Last week my over-thinking 14 year old daughter Morenike asked if I thought there was an afterlife. I told her I doubted it but feel that, in much the same way our current existence makes little rational sense and we cope without prior prep, so will we cope in an afterlife without further prep from here on were such an afterlife to exist.

It must be my week of pointless questions because my friend John Maclean, the kindest misanthrope in the world, also asked how I have been able to do so many outstanding things despite limitations and setbacks. Because I like to confound him with Nigerian idioms, I told him the saying, “when in soup, lick it,” because I knew the idea of licking soup off one’s body would undo his tidy mind.
Growing up, I was an impoverished skinny girl with fat dreams. Naturally there was a lot of frustration but there was also a lot of going to markets because well my mother was dead and I was the oldest and only female child so I did most of the cooking. I developed a love for markets and a dislike for my aunt who always responded to all my frustrations with a non-committal “ona kan o woja” (there is no one route into the market). I could be discussing quantum physics with her and at my most perplexed point, she´d say but “Aduke ona kan o woja.”

It took years for me to understand that she was trying to teach me to repudiate ideology and dogma in favour of adaptability, functionality and multiplicity.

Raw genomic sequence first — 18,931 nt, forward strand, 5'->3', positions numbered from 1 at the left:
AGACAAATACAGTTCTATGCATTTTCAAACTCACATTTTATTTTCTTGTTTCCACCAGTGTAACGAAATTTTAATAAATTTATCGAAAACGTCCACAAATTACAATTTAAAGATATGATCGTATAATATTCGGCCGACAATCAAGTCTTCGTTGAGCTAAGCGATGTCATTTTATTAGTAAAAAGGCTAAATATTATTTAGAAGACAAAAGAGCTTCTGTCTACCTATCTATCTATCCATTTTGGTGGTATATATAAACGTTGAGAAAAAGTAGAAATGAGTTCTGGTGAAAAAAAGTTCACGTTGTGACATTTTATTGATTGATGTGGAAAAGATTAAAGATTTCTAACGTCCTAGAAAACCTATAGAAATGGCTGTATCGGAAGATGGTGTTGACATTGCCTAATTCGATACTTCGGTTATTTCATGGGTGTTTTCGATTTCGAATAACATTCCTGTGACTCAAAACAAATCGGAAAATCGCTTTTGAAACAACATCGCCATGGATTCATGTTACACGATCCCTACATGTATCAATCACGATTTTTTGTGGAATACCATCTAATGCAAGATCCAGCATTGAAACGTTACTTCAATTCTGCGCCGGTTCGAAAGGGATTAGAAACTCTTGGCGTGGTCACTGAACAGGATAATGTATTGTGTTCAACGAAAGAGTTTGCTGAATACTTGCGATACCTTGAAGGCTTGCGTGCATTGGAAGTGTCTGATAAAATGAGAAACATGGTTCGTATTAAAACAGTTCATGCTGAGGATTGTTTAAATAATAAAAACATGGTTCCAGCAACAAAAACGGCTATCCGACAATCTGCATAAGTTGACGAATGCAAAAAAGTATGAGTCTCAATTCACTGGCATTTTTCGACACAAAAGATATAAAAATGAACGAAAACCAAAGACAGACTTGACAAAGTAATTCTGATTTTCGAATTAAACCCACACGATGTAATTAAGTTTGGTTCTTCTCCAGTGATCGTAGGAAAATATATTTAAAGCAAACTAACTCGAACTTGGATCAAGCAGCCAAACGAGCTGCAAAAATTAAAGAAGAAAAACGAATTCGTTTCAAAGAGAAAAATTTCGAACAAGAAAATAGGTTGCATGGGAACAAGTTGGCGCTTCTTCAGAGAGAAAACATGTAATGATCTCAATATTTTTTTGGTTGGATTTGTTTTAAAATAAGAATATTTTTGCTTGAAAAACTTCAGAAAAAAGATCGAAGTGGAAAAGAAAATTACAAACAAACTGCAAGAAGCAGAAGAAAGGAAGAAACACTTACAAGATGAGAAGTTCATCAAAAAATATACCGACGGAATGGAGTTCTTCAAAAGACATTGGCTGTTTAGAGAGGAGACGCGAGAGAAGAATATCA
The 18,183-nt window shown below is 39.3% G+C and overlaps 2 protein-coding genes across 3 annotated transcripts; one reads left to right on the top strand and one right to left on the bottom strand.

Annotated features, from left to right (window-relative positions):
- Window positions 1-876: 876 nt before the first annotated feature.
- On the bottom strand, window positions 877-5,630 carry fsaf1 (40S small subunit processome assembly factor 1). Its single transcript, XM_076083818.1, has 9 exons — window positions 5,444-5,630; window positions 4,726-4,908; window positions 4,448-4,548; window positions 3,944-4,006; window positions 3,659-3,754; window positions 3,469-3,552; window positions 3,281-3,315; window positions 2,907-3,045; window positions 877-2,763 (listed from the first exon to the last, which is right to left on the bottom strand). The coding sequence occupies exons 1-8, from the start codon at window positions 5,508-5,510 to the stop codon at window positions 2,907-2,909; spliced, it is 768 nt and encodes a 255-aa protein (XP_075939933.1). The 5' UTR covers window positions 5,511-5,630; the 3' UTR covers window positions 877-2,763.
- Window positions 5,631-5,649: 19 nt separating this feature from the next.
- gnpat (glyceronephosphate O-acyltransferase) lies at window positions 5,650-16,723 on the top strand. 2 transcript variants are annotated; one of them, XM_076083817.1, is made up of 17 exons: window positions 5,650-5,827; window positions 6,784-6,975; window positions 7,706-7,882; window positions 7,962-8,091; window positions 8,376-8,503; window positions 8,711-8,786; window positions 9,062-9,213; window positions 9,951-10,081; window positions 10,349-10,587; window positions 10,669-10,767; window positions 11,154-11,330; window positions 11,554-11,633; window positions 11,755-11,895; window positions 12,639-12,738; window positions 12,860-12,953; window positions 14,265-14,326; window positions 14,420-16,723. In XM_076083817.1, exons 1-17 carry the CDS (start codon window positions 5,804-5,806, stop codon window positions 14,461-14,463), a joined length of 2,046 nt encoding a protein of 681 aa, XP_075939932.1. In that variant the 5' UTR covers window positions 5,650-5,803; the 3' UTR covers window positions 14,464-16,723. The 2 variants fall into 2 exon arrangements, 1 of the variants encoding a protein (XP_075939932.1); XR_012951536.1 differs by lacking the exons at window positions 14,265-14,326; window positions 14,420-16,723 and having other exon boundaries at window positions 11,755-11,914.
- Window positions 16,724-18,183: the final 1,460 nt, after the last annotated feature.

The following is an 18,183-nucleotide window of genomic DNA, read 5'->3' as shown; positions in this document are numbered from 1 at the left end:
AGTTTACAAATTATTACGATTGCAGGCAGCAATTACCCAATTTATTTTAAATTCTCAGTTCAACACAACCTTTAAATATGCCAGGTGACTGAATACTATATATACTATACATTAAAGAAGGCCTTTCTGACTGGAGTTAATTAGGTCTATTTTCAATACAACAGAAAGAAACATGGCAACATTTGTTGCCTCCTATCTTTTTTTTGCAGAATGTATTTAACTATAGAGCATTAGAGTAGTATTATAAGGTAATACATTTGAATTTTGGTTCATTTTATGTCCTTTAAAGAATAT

In my culture, getting good education is non-negotiable so l was determined to go to university.  I worked 3 jobs from age 15 to save up for university. When l walked into the lush fields of the prestigious university of Ibadan in Nigeria, l kissed the grass and shed tears. Four years later when l walked out, l didn’t even bother to collect my certificate. In my second year of university l had also walked out of the church of my youth. Granted l was tired of the virginity requirement, being unaware that l could have lied about that like many wiser than me had. I walked out really because l was no longer convinced about the infallibility of the one way, the true way, the only way.
I had begun to discover that for many things there are many ways, particularly for markets.

I like markets, it is a place of human interaction, of pride in one’s product and hopefully fair exchange of products for needs.

Good markets have clear functional rules that allow fair and equitable exchange. When kingdoms seek to overtake another, they break their markets and militarily surround them. Breaking markets is symbolic of a suspension of respect for negotiation, interaction and fairness. A conviction that one’s way is best and others are best following that one way. You may recognise that principle in modern foreign diplomacy as “our interests”.

I hated school but loved education, I wanted to know things and discover things not be told things.
I wanted to be a writer but I didn’t see  how writers got paid , since I hated asking anyone for money, I decided I’d be a journalist but my father wanted me to be a doctor because well, everybody’s father wanted them to be a doctor, also my father wished he was a doctor.